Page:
Early Monday morning, Hurricane Sandy was lurking offshore like a heavyweight boxer winding up a wallop of a punch.
Delmarva — which gets its name from the three states that occupy parts of it: Delaware, Maryland and Virginia — was just one of many population centers along the East Coast where residents were bracing for or backing away and heading inland from anticipated walls of wind and water.
What to expect:
Hurricane-force winds will pummel the coasts of Delaware, New Jersey and New York state, with tropical-storm-force winds stretching from North Carolina all the way to Maine. Likely immediate impact: downed power lines and extensive power outages.
The highest storm surge will occur along the coasts of New Jersey, New York and Connecticut, especially where water funnels into New York Harbor and Long Island Sound. Immediate impact: coastal flooding and beach erosion.
Heaviest rainfall of up to 8-12 inches will be likely on the Delmarva Peninsula and in New Jersey. Immediate impact: Cities such as Dover, Delaware; Baltimore, Washington and Philadelphia could see significant flash flooding.
Extreme snowfalls totaling several feet will be likely in the Appalachian Mountains of West Virginia and to a lesser extent into portions of Pennsylvania and Virginia as well.
With major airlines canceling many flights even ahead of the storm, air travel will be extremely difficult for all of the major Northeastern cities from Washington through Boston both Monday and Tuesday. Impact: The ripple effect on air travel will be felt worldwide as flights arriving and departing will be canceled or severely delayed.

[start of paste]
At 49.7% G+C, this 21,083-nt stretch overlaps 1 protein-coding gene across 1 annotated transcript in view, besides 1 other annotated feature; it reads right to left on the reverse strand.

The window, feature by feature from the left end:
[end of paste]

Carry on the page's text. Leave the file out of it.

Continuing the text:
Conditions will be deteriorating along the Mid-Atlantic into the Northeast through the day Monday. Landfall will occur Monday evening into overnight, and storm surge likely will peak around the evening high tide. (Remember Monday’s tides are already the largest of the month due to the full moon.) On Tuesday, rain and snow will continue for much of the area and surf will remain very rough as the center of the system slowly drifts northward into Pennsylvania and New York.
Because of the size of this system, many impacts will be felt far from the center. For example, large waves and surge will be felt in eastern Canada and along the shores of the eastern Great Lakes. Also, when Sandy transitions from hurricane or tropical storm to “post-tropical storm,” it does not mean that the storm has weakened or that the threat is any less.
For live updates on Sandy click on Google crisis map
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